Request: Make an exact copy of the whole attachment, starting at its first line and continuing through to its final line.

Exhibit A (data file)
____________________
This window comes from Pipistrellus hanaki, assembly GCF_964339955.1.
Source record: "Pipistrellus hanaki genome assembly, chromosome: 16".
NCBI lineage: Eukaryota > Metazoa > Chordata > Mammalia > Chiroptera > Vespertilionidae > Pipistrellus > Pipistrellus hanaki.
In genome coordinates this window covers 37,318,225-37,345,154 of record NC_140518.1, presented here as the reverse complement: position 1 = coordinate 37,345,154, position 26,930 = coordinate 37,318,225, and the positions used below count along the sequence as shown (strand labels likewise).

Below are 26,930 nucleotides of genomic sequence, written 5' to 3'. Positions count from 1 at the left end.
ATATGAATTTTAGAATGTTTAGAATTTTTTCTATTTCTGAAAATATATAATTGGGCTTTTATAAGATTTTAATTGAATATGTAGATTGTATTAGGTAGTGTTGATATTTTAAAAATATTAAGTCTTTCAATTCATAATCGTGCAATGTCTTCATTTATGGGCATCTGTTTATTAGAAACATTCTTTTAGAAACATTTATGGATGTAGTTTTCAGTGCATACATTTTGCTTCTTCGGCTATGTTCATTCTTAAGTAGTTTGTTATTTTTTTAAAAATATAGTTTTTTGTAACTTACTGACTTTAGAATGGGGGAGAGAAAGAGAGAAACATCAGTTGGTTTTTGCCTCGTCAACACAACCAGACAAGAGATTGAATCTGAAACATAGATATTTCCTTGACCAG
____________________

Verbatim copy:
This window comes from Pipistrellus hanaki, assembly GCF_964339955.1.
Source record: "Pipistrellus hanaki genome assembly, chromosome: 16".
NCBI lineage: Eukaryota > Metazoa > Chordata > Mammalia > Chiroptera > Vespertilionidae > Pipistrellus > Pipistrellus hanaki.
In genome coordinates this window covers 37,318,225-37,345,154 of record NC_140518.1, presented here as the reverse complement: position 1 = coordinate 37,345,154, position 26,930 = coordinate 37,318,225, and the positions used below count along the sequence as shown (strand labels likewise).

Below are 26,930 nucleotides of genomic sequence, written 5' to 3'. Positions count from 1 at the left end.
ATATGAATTTTAGAATGTTTAGAATTTTTTCTATTTCTGAAAATATATAATTGGGCTTTTATAAGATTTTAATTGAATATGTAGATTGTATTAGGTAGTGTTGATATTTTAAAAATATTAAGTCTTTCAATTCATAATCGTGCAATGTCTTCATTTATGGGCATCTGTTTATTAGAAACATTCTTTTAGAAACATTTATGGATGTAGTTTTCAGTGCATACATTTTGCTTCTTCGGCTATGTTCATTCTTAAGTAGTTTGTTATTTTTTTAAAAATATAGTTTTTTGTAACTTACTGACTTTAGAATGGGGGAGAGAAAGAGAGAAACATCAGTTGGTTTTTGCCTCGTCAACACAACCAGACAAGAGATTGAATCTGAAACATAGATATTTCCTTGACCAG